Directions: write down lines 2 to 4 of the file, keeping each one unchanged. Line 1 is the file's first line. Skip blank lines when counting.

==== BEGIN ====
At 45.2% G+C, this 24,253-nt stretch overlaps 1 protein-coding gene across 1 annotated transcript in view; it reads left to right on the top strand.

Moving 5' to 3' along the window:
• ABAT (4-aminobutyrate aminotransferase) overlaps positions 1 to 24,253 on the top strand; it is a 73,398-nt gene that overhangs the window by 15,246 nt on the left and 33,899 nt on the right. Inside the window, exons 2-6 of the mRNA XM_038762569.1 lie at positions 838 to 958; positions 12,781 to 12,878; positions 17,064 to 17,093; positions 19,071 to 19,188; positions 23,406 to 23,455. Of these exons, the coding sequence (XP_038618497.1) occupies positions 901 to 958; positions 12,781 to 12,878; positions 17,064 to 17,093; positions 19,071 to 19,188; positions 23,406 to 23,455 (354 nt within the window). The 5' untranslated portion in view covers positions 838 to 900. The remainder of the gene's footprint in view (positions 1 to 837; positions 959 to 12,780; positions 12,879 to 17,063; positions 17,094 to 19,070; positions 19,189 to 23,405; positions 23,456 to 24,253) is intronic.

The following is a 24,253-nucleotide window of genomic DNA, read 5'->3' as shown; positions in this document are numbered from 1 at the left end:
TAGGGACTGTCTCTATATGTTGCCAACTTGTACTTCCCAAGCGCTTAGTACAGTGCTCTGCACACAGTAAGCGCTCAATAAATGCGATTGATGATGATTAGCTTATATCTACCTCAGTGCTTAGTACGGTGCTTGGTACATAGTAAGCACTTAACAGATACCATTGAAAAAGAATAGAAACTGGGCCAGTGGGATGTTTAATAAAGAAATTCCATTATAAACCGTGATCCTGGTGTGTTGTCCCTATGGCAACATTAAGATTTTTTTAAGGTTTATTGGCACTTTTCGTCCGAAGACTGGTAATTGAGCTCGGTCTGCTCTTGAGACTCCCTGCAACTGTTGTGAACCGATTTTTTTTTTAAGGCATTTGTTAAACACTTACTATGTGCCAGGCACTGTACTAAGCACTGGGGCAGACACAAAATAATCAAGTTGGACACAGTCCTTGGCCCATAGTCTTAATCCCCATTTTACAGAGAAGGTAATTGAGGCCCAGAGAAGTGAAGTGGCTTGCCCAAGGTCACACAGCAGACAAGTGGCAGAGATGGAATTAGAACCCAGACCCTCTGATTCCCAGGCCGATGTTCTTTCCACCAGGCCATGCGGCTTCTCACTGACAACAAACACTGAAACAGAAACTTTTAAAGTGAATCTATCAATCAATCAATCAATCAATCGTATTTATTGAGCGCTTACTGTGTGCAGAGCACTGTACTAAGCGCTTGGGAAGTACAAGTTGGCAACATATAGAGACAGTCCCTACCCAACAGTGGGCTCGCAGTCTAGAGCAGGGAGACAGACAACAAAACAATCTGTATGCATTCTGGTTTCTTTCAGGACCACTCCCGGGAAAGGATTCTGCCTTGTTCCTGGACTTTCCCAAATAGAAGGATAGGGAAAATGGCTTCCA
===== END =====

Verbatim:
Moving 5' to 3' along the window:
• ABAT (4-aminobutyrate aminotransferase) overlaps positions 1 to 24,253 on the top strand; it is a 73,398-nt gene that overhangs the window by 15,246 nt on the left and 33,899 nt on the right. Inside the window, exons 2-6 of the mRNA XM_038762569.1 lie at positions 838 to 958; positions 12,781 to 12,878; positions 17,064 to 17,093; positions 19,071 to 19,188; positions 23,406 to 23,455. Of these exons, the coding sequence (XP_038618497.1) occupies positions 901 to 958; positions 12,781 to 12,878; positions 17,064 to 17,093; positions 19,071 to 19,188; positions 23,406 to 23,455 (354 nt within the window). The 5' untranslated portion in view covers positions 838 to 900. The remainder of the gene's footprint in view (positions 1 to 837; positions 959 to 12,780; positions 12,879 to 17,063; positions 17,094 to 19,070; positions 19,189 to 23,405; positions 23,456 to 24,253) is intronic.

The following is a 24,253-nucleotide window of genomic DNA, read 5'->3' as shown; positions in this document are numbered from 1 at the left end: